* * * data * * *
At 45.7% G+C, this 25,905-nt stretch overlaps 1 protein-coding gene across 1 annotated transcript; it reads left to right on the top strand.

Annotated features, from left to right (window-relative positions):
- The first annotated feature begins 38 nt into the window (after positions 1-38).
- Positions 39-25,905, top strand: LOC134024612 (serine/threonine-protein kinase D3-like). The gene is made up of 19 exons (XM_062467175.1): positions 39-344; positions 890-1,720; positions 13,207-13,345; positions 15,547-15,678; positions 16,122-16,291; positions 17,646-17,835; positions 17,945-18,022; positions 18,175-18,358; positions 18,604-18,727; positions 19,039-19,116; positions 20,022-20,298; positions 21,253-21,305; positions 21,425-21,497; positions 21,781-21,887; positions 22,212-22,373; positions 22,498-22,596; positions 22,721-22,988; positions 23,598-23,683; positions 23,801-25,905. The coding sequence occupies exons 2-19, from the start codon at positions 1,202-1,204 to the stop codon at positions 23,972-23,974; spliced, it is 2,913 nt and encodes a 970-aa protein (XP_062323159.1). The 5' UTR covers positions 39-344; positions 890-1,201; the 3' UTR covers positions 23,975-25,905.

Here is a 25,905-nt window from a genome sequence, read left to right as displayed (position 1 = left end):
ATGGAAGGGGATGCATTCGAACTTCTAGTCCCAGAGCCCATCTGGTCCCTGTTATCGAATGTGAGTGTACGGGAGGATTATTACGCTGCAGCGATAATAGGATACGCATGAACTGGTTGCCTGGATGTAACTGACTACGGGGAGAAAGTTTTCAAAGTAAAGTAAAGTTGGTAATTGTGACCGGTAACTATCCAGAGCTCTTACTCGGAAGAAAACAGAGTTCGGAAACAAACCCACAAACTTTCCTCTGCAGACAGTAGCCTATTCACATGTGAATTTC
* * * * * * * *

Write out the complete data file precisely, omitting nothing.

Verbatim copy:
At 45.7% G+C, this 25,905-nt stretch overlaps 1 protein-coding gene across 1 annotated transcript; it reads left to right on the top strand.

Annotated features, from left to right (window-relative positions):
- The first annotated feature begins 38 nt into the window (after positions 1-38).
- Positions 39-25,905, top strand: LOC134024612 (serine/threonine-protein kinase D3-like). The gene is made up of 19 exons (XM_062467175.1): positions 39-344; positions 890-1,720; positions 13,207-13,345; positions 15,547-15,678; positions 16,122-16,291; positions 17,646-17,835; positions 17,945-18,022; positions 18,175-18,358; positions 18,604-18,727; positions 19,039-19,116; positions 20,022-20,298; positions 21,253-21,305; positions 21,425-21,497; positions 21,781-21,887; positions 22,212-22,373; positions 22,498-22,596; positions 22,721-22,988; positions 23,598-23,683; positions 23,801-25,905. The coding sequence occupies exons 2-19, from the start codon at positions 1,202-1,204 to the stop codon at positions 23,972-23,974; spliced, it is 2,913 nt and encodes a 970-aa protein (XP_062323159.1). The 5' UTR covers positions 39-344; positions 890-1,201; the 3' UTR covers positions 23,975-25,905.

Here is a 25,905-nt window from a genome sequence, read left to right as displayed (position 1 = left end):
ATGGAAGGGGATGCATTCGAACTTCTAGTCCCAGAGCCCATCTGGTCCCTGTTATCGAATGTGAGTGTACGGGAGGATTATTACGCTGCAGCGATAATAGGATACGCATGAACTGGTTGCCTGGATGTAACTGACTACGGGGAGAAAGTTTTCAAAGTAAAGTAAAGTTGGTAATTGTGACCGGTAACTATCCAGAGCTCTTACTCGGAAGAAAACAGAGTTCGGAAACAAACCCACAAACTTTCCTCTGCAGACAGTAGCCTATTCACATGTGAATTTC